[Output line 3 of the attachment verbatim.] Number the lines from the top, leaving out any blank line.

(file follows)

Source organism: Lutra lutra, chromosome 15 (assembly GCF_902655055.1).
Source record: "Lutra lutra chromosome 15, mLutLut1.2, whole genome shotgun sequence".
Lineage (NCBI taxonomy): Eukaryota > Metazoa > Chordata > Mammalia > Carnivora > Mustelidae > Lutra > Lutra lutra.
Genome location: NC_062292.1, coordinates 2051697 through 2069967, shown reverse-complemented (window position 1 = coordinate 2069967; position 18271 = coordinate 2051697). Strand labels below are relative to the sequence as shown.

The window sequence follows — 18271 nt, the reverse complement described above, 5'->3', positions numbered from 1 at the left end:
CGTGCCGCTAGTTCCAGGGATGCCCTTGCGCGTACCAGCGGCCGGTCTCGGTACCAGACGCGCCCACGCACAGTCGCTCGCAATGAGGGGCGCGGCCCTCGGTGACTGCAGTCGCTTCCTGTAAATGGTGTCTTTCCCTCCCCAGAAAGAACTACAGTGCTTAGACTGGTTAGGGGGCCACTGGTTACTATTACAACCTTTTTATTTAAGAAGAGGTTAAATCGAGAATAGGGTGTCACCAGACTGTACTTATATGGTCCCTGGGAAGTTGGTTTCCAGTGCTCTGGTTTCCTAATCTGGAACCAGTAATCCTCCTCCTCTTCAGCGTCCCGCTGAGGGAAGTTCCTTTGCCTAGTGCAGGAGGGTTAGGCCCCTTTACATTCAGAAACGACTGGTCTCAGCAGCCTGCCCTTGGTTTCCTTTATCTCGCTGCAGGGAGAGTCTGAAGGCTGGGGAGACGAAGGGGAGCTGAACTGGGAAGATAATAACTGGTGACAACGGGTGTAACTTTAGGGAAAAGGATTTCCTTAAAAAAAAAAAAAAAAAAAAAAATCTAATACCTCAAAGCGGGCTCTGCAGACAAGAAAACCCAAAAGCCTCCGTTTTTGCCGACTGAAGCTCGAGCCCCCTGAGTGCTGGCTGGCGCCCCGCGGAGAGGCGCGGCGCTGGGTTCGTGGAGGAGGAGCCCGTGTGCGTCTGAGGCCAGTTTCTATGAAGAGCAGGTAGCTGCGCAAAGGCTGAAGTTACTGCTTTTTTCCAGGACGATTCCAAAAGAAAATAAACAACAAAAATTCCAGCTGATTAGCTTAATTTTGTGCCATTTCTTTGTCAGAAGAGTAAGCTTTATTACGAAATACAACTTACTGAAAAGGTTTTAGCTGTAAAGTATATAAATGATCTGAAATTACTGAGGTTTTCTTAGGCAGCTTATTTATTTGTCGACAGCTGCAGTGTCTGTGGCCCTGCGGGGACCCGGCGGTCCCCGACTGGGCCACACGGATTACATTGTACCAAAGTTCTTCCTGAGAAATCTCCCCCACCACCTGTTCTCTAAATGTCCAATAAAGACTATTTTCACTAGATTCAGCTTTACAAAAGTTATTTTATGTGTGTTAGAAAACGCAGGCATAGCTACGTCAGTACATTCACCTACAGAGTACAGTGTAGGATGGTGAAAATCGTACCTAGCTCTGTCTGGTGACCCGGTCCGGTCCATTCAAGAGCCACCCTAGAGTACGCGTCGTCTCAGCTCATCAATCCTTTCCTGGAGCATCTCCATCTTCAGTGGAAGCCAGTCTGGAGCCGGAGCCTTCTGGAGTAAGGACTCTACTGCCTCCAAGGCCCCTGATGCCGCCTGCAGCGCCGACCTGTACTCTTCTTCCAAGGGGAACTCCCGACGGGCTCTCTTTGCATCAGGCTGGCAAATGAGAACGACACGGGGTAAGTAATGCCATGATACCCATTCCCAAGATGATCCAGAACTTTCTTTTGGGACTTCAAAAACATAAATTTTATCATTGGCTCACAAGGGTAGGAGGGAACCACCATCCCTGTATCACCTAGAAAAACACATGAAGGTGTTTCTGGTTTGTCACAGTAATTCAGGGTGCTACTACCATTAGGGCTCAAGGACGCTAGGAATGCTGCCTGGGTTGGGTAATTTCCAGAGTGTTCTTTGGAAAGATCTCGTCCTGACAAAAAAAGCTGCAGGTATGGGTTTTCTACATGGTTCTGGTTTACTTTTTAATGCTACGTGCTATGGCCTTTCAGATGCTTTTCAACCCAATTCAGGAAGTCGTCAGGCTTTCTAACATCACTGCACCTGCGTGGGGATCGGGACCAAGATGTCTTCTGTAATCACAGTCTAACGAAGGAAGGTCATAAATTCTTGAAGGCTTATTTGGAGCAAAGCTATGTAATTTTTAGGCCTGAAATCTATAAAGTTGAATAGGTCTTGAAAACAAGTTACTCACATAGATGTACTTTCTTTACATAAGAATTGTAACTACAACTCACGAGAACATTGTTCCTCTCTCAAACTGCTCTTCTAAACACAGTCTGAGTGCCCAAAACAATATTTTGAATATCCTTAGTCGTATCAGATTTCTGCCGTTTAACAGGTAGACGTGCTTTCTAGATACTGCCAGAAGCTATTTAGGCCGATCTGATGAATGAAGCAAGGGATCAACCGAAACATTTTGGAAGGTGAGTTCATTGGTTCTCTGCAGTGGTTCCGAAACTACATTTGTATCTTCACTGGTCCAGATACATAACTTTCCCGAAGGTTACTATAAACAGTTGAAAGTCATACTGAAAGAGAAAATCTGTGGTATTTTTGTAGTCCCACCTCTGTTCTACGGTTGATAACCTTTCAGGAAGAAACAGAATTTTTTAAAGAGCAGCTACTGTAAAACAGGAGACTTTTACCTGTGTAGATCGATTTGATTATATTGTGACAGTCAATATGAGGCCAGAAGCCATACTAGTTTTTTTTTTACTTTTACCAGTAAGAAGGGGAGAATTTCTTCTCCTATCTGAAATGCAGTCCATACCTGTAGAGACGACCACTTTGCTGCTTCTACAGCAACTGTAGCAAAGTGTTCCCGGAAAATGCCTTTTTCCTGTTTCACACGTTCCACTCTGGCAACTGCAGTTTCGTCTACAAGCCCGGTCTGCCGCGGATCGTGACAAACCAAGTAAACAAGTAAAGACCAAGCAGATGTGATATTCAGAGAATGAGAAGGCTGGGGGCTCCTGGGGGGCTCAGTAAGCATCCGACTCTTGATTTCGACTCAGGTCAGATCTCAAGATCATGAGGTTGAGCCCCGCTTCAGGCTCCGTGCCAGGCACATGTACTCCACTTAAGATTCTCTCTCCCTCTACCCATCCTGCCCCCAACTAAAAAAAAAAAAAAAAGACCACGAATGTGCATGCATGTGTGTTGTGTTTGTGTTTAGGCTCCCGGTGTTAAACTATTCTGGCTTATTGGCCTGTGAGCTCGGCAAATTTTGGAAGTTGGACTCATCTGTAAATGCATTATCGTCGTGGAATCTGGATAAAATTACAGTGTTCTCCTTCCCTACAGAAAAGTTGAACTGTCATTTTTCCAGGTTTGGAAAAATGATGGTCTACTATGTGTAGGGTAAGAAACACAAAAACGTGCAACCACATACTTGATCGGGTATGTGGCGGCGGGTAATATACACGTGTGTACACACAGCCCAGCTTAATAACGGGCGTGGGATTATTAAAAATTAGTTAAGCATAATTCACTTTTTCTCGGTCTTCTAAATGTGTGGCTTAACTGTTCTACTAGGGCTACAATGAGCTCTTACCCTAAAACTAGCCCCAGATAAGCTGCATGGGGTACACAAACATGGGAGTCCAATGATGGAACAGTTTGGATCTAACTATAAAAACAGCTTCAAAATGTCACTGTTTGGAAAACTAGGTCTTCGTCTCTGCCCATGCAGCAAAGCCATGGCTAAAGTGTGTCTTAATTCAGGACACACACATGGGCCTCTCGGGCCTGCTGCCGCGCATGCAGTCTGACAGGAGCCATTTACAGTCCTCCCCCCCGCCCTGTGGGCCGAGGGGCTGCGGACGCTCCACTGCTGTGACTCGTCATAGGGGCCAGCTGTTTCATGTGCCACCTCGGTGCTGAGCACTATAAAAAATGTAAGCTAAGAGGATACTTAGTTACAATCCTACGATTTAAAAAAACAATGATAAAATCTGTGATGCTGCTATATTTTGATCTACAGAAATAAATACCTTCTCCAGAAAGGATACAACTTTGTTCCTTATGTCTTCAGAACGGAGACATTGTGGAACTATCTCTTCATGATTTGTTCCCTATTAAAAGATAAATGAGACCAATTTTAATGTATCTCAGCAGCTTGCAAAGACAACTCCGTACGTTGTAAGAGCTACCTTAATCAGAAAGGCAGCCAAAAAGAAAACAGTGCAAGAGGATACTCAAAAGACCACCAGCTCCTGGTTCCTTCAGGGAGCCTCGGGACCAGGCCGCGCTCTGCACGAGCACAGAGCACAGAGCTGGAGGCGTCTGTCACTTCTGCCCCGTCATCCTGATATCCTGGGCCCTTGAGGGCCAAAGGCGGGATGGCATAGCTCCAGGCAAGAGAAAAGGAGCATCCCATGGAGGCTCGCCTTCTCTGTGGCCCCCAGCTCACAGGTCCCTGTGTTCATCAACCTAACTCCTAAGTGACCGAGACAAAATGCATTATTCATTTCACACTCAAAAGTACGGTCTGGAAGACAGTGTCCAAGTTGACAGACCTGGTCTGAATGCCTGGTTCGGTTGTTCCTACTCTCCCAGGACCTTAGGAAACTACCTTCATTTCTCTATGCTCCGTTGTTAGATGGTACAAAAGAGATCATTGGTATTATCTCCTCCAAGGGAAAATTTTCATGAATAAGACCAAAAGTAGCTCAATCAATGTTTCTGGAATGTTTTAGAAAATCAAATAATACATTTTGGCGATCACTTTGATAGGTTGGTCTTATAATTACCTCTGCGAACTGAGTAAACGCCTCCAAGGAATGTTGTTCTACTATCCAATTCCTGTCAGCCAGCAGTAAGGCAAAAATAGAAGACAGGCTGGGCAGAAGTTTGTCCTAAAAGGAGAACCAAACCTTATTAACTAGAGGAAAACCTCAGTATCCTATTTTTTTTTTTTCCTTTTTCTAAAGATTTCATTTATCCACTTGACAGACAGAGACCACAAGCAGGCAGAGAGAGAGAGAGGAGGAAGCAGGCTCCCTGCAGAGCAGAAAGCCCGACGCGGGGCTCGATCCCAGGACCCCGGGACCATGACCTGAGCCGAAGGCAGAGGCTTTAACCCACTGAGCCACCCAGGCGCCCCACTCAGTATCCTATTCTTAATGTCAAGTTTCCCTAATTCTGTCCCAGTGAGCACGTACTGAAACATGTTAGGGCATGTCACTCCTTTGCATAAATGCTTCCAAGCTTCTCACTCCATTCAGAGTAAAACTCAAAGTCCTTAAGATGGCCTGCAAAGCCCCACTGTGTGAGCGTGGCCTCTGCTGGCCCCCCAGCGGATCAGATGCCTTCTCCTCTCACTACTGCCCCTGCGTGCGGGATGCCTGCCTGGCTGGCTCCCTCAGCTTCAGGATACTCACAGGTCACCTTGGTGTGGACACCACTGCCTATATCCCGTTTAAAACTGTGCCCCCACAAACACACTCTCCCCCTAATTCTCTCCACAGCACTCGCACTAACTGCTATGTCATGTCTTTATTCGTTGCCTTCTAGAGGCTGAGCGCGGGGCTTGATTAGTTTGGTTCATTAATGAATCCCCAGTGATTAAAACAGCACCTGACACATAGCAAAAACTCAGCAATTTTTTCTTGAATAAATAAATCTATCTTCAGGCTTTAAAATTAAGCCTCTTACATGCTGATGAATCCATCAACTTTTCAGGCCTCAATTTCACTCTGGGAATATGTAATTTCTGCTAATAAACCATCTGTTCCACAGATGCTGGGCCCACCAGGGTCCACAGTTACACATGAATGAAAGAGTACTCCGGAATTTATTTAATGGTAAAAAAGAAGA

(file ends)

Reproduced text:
Lineage (NCBI taxonomy): Eukaryota > Metazoa > Chordata > Mammalia > Carnivora > Mustelidae > Lutra > Lutra lutra.